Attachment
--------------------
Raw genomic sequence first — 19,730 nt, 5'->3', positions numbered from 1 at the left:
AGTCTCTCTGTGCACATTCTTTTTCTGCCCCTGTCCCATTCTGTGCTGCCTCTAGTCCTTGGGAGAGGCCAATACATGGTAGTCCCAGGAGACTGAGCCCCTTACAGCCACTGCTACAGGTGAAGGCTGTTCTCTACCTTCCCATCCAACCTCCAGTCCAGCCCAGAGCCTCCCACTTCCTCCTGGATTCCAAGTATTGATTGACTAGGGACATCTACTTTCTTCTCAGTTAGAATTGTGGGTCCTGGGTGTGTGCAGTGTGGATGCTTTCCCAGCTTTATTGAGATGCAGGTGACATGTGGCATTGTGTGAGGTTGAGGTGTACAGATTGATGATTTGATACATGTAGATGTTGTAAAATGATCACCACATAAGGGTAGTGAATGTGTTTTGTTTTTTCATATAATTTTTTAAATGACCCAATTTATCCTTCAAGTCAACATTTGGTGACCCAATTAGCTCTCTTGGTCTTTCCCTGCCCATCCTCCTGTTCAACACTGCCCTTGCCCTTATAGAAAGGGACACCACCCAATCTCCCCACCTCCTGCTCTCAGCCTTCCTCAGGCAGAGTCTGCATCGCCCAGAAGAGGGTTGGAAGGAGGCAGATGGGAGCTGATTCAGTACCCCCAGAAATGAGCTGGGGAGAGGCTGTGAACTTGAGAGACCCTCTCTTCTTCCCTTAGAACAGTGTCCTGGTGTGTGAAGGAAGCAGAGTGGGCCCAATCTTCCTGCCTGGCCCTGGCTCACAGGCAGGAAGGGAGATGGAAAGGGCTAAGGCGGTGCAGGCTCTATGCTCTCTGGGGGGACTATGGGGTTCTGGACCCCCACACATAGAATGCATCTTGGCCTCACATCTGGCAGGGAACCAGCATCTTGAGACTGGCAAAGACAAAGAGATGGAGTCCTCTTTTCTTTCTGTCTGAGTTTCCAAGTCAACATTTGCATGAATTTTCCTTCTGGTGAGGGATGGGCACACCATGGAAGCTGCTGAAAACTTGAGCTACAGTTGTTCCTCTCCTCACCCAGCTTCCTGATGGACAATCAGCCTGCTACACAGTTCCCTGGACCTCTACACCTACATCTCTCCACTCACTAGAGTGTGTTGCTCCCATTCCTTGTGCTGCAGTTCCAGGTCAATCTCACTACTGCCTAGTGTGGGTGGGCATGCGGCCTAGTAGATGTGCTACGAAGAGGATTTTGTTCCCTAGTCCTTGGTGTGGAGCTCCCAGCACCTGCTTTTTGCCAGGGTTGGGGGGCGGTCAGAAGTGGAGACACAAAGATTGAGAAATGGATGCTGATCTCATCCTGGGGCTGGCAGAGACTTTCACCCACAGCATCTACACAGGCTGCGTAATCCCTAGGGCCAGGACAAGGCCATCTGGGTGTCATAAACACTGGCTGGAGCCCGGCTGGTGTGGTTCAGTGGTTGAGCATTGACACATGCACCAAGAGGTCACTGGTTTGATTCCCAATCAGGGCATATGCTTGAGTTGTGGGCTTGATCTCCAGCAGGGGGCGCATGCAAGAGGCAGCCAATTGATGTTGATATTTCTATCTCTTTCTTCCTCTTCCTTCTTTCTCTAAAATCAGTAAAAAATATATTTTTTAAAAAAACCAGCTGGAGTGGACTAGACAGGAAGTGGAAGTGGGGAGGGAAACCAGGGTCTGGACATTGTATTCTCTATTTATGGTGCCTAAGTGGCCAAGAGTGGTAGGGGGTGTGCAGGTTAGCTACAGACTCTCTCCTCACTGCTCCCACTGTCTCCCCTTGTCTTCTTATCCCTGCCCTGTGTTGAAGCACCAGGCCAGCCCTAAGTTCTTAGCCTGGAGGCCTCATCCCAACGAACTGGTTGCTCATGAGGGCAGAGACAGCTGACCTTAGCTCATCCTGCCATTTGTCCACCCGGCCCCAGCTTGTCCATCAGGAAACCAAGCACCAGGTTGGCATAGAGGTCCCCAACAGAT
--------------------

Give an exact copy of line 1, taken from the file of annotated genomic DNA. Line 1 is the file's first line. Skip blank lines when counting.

Raw genomic sequence first — 19,730 nt, 5'->3', positions numbered from 1 at the left: